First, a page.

7 Things You Might Not Know About Rohan [Lore]

June 25, 2012

Tolkien's Lore

To celebrate the announcement of the Riders of Rohan expansion, I have been reading up on the lore of Rohan and its peoples. Page references are in parentheses. (parentheses) in quotes refer to original parentheses in the text. [square brackets] refer to my notes.


1: The people of Rohan originally dwelt in “The Vales of Anduin between the Carrock and the Gladden Fields, for the most part on the west side of the river.” For those rusty on the geography of Middle-Earth, this area is roughly 200 miles NORTH of Lorien, near the eaves of Mirkwood. (Unfinished tales, pp 373)

2: They were a remnant of the Northmen, who had “formerly been are numerous and powerful confederation of peoples living in the wide plains [similar to today's Rohan] between Mirkwood and the River Running, great breeders of horses and riders renowned for their skill and endurance.” (Unfinished tales, pp 373) Appendix A of the Lord of the Rings suggests they were also related to the Beornings.

3: The area now known as Rohan was previously part of the Kingdom of Gondor. This continued until the battles of Parth Celebrant (LotRO’s Great River region) in the year T.A. 2510. Gondor was in peril. “Defeated in the Wold and cut off from the south, Gondor’s armies had been driven across the Limlight, and was then suddenly assailed by the Orc-host [presumably from the ever-growing power of Dol Guldur] that pressed it towards the Anduin. All hope was lost when, unlooked for, the Riders came out from the north and broke upon the rear of the enemy. Then the fortunes of battle were reversed, and the enemy was driven with slaughter over Limlight. Eorl led his men in pursuit, and so great was the fear that went before the horseman of north that the invaders of the Wold were also thrown into panic, and the Riders hunted them over thge plains of Calenardhon [Rohan]” Yay for the Riders! (The Lord of the Rings, Appendix A)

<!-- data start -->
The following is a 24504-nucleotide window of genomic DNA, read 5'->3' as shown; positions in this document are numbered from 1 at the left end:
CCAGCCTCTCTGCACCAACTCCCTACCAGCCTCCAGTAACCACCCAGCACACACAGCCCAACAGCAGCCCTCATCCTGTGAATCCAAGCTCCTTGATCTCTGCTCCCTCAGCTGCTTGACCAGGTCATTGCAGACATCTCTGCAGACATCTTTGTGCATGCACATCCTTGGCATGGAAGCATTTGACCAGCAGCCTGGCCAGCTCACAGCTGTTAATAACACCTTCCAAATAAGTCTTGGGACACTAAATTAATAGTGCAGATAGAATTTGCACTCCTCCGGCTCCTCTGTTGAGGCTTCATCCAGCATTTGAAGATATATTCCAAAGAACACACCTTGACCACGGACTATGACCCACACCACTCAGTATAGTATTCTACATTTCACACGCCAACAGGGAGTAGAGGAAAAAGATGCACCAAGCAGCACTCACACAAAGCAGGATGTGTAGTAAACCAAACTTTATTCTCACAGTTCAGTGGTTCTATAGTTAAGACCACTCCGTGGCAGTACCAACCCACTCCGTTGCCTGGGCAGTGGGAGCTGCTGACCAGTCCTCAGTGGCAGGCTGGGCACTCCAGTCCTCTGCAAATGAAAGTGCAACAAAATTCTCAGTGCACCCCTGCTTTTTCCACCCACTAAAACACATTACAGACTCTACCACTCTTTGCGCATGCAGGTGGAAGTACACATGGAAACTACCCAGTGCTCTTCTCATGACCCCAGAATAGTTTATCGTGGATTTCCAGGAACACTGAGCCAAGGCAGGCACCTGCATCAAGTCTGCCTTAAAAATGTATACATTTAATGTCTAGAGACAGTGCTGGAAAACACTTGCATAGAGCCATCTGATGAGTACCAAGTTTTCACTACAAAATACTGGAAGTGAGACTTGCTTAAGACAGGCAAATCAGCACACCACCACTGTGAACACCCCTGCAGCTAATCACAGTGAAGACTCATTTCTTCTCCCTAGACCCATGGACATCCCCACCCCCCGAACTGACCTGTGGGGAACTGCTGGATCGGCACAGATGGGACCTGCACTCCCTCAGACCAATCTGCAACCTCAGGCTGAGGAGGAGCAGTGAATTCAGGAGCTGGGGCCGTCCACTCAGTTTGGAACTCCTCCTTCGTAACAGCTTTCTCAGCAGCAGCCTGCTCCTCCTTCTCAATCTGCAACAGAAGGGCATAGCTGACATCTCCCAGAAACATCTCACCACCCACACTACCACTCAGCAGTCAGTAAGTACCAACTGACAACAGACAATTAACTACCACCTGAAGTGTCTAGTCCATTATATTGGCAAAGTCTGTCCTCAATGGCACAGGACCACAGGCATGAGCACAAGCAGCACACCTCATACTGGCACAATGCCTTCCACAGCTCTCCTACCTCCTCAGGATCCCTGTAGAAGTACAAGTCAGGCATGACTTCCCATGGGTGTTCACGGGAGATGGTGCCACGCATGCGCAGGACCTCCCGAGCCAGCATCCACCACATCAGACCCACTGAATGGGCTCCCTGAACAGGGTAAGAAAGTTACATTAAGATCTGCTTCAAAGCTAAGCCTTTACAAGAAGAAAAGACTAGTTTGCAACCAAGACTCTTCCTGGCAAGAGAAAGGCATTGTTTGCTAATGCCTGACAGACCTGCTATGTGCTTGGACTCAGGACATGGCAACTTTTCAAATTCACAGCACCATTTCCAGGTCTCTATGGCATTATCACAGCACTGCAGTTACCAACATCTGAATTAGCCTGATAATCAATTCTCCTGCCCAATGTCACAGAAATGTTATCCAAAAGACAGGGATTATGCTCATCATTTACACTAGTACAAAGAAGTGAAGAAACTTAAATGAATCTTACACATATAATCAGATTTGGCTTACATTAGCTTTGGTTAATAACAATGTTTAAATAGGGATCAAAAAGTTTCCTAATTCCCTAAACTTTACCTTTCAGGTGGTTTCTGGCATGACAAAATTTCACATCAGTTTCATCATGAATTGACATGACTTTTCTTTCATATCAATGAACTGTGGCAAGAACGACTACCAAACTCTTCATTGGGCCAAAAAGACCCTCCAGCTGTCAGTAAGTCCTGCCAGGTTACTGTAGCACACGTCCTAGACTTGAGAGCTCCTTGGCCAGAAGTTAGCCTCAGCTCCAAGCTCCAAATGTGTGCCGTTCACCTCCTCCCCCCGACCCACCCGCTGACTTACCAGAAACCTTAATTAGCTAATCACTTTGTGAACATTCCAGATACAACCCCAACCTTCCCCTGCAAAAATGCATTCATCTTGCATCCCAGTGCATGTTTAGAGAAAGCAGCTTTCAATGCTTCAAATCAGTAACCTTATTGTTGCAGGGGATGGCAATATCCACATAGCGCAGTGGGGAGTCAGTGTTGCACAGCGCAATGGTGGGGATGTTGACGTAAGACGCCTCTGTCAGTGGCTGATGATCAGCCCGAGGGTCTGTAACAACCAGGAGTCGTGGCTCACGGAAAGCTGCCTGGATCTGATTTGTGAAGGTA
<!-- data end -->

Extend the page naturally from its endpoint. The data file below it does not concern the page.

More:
4: Thus began the friendship between Eorl and Cirion, the ruling Steward of Gondor at the time. In reward for his aid, Cirion granted Eorl the land now known as Rohan, which they named the Mark of the Riders, and they named themselves the Eorlingas (known in Gondor as the Rohirrim.) In return, Eorl, who had now become the first King of the Mark, swore to come to Gondor’s aid whenever required [the lighting of the beacons on the White Mountains] (The Lord of the Rings, Appendix A)